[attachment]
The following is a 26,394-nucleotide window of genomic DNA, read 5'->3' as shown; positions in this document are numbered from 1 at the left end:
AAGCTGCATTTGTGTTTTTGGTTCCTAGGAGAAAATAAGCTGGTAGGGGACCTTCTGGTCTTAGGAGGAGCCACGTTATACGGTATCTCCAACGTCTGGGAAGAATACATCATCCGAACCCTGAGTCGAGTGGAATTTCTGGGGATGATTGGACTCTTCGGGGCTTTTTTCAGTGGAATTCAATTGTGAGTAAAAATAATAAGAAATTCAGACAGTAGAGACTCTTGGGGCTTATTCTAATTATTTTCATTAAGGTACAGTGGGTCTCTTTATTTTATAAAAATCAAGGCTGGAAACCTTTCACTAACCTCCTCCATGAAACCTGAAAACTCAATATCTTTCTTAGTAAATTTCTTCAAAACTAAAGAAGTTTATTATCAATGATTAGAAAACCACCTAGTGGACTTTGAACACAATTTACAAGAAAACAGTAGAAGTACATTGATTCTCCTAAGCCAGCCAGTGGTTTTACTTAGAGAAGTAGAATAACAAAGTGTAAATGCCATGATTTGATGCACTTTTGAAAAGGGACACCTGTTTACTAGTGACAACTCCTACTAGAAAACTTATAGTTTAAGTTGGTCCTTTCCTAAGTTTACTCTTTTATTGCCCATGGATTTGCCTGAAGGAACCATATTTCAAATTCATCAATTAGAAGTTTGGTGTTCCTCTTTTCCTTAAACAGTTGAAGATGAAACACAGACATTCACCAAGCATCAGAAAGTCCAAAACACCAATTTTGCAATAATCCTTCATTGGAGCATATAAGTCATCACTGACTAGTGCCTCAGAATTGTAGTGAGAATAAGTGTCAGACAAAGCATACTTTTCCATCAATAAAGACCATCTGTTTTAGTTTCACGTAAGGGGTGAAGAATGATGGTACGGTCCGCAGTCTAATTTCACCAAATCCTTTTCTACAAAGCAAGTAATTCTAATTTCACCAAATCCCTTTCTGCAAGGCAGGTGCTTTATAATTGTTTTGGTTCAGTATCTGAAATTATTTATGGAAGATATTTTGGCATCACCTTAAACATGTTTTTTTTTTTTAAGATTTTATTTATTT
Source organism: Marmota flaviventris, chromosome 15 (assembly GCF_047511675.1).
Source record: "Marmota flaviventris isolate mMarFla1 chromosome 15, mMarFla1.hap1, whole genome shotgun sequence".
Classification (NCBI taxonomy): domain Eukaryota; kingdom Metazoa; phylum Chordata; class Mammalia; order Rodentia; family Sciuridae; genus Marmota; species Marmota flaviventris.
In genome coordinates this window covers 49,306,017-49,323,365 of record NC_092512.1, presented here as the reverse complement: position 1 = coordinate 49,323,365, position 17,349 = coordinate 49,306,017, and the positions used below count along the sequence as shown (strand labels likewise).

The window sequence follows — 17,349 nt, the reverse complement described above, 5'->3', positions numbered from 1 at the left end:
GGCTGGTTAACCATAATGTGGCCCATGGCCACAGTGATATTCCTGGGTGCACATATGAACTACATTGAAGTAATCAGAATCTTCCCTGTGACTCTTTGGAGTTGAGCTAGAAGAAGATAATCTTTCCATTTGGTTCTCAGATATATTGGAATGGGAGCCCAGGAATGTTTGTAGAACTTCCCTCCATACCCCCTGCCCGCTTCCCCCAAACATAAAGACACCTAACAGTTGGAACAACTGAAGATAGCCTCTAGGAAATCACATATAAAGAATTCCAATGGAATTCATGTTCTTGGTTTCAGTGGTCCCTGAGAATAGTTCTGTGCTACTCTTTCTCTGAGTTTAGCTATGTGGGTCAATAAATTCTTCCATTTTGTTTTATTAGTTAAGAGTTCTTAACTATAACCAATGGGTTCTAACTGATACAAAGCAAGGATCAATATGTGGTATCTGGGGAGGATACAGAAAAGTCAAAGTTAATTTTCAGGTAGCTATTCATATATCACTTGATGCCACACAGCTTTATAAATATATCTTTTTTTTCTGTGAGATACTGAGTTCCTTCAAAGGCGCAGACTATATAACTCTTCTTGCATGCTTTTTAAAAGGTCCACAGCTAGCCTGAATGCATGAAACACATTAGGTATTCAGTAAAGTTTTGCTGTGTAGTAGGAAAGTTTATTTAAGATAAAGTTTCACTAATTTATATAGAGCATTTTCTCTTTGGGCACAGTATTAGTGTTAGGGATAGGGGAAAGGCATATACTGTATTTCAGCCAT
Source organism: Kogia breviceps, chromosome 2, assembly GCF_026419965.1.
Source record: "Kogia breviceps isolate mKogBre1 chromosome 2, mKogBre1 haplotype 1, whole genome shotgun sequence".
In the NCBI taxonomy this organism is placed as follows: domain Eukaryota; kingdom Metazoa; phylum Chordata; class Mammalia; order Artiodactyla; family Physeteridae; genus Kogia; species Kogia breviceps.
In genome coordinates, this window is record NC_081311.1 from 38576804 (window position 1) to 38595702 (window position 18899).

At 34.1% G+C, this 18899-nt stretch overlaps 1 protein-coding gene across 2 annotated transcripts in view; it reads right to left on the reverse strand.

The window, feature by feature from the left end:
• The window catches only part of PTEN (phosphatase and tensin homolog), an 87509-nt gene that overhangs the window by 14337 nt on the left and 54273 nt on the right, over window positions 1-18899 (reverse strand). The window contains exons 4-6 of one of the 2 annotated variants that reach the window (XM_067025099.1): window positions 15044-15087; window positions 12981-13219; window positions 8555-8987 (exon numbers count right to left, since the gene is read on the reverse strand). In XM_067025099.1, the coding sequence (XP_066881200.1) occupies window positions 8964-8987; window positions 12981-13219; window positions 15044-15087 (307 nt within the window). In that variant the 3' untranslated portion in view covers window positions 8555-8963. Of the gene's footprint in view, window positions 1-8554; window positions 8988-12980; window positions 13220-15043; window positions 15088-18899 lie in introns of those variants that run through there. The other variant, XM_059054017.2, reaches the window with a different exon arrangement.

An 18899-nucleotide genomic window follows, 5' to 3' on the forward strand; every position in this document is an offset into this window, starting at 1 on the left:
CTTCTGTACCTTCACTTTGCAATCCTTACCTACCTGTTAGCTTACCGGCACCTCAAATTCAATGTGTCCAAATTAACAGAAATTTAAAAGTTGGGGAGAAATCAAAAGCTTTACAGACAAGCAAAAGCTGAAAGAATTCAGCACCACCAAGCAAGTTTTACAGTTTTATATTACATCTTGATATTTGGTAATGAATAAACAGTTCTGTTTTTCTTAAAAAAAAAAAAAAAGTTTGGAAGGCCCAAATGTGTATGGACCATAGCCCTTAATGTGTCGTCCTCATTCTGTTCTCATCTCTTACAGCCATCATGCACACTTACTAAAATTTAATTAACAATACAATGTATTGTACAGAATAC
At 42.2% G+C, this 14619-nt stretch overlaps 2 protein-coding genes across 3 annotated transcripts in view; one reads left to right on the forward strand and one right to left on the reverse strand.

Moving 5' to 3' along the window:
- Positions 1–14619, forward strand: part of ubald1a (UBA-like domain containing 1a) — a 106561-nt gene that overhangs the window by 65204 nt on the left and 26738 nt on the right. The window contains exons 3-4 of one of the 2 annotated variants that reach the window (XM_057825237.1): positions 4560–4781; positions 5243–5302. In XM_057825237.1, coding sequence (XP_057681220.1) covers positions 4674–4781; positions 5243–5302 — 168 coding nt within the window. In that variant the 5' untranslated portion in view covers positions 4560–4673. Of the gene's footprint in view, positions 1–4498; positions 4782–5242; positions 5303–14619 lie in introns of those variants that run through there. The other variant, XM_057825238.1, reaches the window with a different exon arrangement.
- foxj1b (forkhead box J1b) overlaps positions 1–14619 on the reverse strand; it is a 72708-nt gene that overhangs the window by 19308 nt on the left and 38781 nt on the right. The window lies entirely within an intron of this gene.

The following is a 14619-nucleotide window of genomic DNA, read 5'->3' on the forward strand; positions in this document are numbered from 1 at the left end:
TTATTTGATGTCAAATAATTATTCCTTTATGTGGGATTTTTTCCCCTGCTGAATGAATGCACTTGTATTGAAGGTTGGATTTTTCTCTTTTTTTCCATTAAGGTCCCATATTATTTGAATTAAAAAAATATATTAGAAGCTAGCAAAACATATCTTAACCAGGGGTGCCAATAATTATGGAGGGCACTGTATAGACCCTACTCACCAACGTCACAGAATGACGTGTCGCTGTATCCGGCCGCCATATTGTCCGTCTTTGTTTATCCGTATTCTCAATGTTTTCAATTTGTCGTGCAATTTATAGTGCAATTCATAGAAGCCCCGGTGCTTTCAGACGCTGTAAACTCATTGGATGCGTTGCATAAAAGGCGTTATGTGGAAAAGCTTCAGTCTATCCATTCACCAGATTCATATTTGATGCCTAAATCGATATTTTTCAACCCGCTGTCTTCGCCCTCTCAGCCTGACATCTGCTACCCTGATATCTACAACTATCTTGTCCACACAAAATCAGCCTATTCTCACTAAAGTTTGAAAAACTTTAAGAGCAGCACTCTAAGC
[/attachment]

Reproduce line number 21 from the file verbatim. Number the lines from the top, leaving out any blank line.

- foxj1b (forkhead box J1b) overlaps positions 1–14619 on the reverse strand; it is a 72708-nt gene that overhangs the window by 19308 nt on the left and 38781 nt on the right. The window lies entirely within an intron of this gene.